Topic Overview

Mouth breathing is often caused by a partially blocked airway, usually because of an allergy or enlarged adenoids or tonsils. A doctor should
evaluate these conditions. Frequent mouth breathing can cause dry, red,
swollen gums. This can be especially noticeable around erupting baby and
permanent teeth.

In children younger than 8, about half do some breathing through
their mouths, presumably not due to a medical problem. Most children outgrow
this habit by the age of 8.

The relationship between ongoing (chronic) mouth breathing and
malocclusion (“poor bite”) is unclear, but the
two are often seen together. The most common trait of people who chronically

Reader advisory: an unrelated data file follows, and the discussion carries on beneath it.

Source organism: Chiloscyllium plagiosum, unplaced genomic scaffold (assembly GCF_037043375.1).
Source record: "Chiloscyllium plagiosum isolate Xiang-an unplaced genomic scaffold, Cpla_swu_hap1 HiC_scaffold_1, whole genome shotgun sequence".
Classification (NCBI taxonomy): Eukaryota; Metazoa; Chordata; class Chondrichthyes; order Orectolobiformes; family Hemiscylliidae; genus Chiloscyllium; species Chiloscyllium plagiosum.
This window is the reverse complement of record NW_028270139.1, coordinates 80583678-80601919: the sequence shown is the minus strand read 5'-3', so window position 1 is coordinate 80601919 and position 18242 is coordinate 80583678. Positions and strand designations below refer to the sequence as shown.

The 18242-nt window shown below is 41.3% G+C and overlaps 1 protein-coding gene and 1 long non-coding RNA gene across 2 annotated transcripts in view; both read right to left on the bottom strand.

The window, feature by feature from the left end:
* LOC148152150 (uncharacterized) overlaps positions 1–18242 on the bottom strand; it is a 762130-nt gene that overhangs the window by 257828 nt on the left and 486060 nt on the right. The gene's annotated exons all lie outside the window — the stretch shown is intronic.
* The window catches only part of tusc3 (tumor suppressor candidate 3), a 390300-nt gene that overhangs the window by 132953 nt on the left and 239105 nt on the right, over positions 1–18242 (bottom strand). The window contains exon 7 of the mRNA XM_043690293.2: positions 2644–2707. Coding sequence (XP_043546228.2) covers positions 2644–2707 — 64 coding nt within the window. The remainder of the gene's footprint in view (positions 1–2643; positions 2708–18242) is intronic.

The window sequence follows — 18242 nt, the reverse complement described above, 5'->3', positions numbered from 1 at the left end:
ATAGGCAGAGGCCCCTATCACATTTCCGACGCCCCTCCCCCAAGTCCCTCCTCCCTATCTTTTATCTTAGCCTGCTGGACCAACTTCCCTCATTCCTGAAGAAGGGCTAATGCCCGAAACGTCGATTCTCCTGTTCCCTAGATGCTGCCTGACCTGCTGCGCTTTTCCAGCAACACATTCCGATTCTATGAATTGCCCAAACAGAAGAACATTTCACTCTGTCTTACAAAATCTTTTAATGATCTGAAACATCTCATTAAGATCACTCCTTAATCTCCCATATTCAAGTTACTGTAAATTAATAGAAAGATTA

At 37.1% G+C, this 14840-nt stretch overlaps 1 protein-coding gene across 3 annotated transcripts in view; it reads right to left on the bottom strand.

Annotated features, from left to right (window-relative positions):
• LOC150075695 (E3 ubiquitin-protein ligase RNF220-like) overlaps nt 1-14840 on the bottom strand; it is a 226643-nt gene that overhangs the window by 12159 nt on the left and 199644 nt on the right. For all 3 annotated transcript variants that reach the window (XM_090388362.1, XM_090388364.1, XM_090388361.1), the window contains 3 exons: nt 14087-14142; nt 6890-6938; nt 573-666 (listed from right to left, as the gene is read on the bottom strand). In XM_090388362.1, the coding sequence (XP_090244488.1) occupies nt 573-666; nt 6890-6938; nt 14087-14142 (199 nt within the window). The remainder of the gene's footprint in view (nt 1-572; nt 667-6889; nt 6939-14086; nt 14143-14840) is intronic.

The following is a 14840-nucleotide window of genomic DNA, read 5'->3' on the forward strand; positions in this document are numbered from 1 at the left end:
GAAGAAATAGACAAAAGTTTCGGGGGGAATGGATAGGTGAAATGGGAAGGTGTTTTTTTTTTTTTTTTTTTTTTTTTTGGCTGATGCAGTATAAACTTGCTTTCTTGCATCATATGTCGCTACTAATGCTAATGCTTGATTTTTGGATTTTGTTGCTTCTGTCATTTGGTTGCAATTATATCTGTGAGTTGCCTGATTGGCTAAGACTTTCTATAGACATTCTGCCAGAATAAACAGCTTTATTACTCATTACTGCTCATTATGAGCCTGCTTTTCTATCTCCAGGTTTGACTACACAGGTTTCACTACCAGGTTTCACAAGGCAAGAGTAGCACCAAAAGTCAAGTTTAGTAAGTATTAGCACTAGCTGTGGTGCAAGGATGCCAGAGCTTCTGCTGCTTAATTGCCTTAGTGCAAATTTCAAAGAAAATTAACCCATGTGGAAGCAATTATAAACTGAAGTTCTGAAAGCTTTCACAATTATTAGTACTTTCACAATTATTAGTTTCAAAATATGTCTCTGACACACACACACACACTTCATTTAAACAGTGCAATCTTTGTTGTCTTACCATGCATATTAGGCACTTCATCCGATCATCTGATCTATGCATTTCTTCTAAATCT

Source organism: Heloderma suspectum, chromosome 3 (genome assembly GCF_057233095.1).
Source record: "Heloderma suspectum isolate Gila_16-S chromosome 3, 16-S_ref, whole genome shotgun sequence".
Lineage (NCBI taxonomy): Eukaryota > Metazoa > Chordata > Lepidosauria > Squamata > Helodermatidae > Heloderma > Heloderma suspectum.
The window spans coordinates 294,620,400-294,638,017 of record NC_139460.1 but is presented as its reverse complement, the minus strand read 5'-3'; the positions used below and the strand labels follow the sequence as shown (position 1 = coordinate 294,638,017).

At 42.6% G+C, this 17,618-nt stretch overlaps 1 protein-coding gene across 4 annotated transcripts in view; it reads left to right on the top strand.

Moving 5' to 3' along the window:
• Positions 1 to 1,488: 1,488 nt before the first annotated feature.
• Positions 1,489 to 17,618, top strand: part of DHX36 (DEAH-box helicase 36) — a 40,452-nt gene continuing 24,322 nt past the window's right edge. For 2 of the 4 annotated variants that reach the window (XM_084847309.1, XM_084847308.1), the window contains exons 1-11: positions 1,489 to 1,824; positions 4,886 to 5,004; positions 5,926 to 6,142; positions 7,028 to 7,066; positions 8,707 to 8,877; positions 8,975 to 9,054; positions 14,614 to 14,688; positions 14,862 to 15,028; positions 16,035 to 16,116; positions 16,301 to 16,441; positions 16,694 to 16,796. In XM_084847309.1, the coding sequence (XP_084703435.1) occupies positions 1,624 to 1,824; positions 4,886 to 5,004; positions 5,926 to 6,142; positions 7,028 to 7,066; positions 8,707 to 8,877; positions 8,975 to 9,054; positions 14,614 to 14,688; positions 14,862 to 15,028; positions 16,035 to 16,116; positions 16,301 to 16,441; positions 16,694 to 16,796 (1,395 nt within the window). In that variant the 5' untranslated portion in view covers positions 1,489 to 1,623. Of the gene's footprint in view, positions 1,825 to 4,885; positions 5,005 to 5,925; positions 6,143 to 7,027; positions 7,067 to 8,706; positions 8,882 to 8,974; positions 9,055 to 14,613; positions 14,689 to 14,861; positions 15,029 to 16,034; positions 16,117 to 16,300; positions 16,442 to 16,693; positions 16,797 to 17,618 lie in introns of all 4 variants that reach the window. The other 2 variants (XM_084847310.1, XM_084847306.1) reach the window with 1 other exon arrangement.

breathe through their mouths is an elongated (longer) lower face and a narrowed
upper arch in the mouth (maxillary constriction). Cheek muscles pressing in on
the upper side teeth cause these traits. Experts question
whether mouth breathing is responsible for these skeletal and dental
changes.

Related Information

Credits

ByHealthwise Staff
Primary Medical Reviewer Adam Husney, MD – Family Medicine
Specialist Medical Reviewer William F. Hohlt, DDS – Orthodontics

Current as ofMay 7, 2017